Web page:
Table Mountain, South Africa
The mountainous scenery of Cape Town, South Africa, is a tourist magnet, but misplaced Ebola fears have hamstrung the industry John Maguire/stock.xchng

Although South Africa has had no confirmed cases of Ebola and is thousands of miles from the epicentre of the epidemic in West Africa, it appears that its tourist industry is being hammered anyway.

According to local reports, panic over the disease is reminiscent of that generated by SARS in 2003, causing holiday-makers from Europe, the US, and particularly Asia, to cancel their travel plans to the country in droves.

Enver Duminy, chief executive of Cape Town Tourism, told national Sunday newspaper City Press over the weekend that even though the organisation had issued numerous statements confirming the Mother City's ebola-free status, its Asian tour promoters and trade contacts were experiencing cancellation rates of up to 90%.

This is despite the fact that Cape Town is further from the centre of the epidemic in Freetown, Liberia (3,365 miles) than it is from London (3,172 miles).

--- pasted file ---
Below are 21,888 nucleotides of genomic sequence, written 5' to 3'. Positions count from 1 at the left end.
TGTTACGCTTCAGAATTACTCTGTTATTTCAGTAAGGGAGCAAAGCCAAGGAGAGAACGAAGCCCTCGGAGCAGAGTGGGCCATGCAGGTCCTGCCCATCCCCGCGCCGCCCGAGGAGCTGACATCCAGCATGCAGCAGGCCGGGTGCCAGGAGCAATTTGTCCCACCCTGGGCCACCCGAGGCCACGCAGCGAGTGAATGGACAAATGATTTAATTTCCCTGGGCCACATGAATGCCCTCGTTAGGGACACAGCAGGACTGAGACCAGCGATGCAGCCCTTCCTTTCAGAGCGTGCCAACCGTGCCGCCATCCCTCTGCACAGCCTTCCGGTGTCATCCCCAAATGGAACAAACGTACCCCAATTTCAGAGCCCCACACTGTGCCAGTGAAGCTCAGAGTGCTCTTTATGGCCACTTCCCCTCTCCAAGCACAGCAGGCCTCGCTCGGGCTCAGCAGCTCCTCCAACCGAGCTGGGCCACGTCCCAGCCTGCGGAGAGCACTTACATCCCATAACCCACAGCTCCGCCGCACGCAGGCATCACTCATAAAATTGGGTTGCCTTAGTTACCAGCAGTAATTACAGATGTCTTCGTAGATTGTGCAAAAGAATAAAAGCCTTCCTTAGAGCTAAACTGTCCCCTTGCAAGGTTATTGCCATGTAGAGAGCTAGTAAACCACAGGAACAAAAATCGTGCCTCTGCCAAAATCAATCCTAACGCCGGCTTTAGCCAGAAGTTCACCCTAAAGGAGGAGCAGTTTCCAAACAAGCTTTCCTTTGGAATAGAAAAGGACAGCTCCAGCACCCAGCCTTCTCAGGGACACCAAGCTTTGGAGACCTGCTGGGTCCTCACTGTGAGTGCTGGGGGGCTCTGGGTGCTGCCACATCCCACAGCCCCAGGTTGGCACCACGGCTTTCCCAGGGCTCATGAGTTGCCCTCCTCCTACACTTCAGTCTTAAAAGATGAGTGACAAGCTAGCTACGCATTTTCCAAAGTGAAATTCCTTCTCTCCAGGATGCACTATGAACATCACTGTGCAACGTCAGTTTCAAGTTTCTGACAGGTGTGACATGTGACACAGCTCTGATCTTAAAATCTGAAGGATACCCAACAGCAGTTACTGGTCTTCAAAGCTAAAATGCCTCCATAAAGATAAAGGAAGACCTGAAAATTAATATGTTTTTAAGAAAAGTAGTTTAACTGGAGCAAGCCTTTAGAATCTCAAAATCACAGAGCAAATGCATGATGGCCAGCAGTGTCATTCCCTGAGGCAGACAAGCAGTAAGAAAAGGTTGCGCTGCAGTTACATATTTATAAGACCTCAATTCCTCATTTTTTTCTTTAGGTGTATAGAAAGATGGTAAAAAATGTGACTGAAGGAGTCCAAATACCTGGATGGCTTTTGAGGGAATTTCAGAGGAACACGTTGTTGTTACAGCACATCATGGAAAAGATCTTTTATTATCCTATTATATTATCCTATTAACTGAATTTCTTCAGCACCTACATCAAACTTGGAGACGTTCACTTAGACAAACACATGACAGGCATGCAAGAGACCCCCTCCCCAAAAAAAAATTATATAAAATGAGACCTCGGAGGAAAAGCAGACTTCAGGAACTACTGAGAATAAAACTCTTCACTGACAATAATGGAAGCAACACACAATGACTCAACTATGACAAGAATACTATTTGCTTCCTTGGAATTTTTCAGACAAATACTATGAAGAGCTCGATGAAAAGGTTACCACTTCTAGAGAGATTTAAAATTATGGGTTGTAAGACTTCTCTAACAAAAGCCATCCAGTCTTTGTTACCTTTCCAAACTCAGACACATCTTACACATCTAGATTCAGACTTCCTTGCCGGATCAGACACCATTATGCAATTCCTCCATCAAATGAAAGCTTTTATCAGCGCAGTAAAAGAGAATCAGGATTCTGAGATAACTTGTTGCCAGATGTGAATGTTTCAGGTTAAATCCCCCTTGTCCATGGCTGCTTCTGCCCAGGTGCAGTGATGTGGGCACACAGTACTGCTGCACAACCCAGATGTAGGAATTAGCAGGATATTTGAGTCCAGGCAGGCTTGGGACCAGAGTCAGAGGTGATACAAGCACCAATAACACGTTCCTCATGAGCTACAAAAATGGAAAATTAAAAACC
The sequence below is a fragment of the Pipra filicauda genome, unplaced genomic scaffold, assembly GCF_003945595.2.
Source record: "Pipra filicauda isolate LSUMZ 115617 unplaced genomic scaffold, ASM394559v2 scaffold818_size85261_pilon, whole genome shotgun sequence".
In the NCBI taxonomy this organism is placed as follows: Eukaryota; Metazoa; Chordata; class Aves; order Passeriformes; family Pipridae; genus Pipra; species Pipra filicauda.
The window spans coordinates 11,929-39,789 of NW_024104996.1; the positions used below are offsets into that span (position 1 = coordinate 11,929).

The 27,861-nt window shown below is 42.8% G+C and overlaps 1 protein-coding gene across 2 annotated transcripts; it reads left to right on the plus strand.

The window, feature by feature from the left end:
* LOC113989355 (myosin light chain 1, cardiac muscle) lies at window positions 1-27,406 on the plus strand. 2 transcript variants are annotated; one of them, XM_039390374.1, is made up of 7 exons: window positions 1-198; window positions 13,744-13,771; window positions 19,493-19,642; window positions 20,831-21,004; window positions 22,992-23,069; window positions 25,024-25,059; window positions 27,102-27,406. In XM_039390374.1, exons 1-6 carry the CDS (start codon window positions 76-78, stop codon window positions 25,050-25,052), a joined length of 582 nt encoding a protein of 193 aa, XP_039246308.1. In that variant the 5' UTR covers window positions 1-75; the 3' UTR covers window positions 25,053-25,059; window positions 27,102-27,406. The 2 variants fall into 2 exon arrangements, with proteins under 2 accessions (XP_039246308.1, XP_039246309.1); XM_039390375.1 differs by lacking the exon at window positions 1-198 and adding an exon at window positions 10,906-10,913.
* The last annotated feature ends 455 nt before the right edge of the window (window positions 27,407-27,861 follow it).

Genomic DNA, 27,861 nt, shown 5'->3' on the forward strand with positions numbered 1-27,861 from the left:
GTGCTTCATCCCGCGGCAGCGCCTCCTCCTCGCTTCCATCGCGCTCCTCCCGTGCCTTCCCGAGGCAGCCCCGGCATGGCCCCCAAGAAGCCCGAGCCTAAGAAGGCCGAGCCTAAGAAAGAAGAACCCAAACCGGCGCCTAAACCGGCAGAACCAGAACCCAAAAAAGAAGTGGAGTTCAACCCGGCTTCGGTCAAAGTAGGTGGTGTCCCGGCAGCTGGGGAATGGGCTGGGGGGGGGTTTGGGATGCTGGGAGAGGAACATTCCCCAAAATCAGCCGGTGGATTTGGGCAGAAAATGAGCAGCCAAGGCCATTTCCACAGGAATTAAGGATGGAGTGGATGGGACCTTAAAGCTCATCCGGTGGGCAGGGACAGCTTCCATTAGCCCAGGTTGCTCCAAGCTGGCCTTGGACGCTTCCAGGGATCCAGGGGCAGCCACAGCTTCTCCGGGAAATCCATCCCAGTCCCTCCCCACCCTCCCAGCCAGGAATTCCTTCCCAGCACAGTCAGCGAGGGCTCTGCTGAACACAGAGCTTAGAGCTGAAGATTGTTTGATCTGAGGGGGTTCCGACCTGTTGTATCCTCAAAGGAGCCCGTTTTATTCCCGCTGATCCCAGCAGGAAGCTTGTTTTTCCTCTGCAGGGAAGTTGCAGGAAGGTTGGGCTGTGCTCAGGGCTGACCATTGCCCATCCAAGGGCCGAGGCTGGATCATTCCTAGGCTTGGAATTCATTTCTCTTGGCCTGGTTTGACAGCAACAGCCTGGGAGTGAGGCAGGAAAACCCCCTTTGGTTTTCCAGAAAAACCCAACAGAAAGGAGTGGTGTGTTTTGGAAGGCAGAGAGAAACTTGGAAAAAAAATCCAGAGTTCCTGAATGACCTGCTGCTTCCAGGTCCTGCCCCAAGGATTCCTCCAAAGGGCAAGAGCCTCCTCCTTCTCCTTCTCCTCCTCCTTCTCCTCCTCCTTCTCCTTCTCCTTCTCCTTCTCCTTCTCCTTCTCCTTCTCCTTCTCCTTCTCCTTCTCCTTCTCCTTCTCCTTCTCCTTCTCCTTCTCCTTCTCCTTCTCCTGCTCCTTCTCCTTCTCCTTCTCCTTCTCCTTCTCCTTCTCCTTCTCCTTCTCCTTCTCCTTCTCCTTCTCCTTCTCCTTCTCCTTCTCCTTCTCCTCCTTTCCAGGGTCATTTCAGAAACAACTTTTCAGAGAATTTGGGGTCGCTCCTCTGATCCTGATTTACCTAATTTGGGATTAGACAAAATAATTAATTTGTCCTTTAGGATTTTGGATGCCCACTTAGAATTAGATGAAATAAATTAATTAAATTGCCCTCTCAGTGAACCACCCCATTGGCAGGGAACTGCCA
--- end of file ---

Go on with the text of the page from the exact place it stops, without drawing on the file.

As unwarranted as such fears may be, they could potentially be disastrous for the local economy. Tourism is worth about ZAR18bn (£1bn) to the Western Cape, South Africa's largest sightseeing destination by far, and the industry employs 150,000 people.

Across South Africa as a whole, tourism contributes a significant 9% of GDP and accounts for one in 11 jobs, making it a hugely important and often underestimated industry.

In a bid to help try and prevent the spread of Ebola to South African shores, Finance Minister Nhlanhla Nene has allocated an extra ZAR33m (£1.9m) to help support the continent's worst affected nations – Guinea, Liberia, and Sierra Leone.

Each of South Africa's nine provinces has also designated certain key hospitals to handle an outbreak should one occur, introduced trained response teams, and implemented surveillance at all ports of entry, including thermal scanners at Johannesburg's OR Tambo and Lanseria airports.

Such preventative measures would appear to be vital. According to the World Health Organisation (WHO), as of last week the disease has killed 5,160 out of the 14,098 people infected in eight countries across West Africa.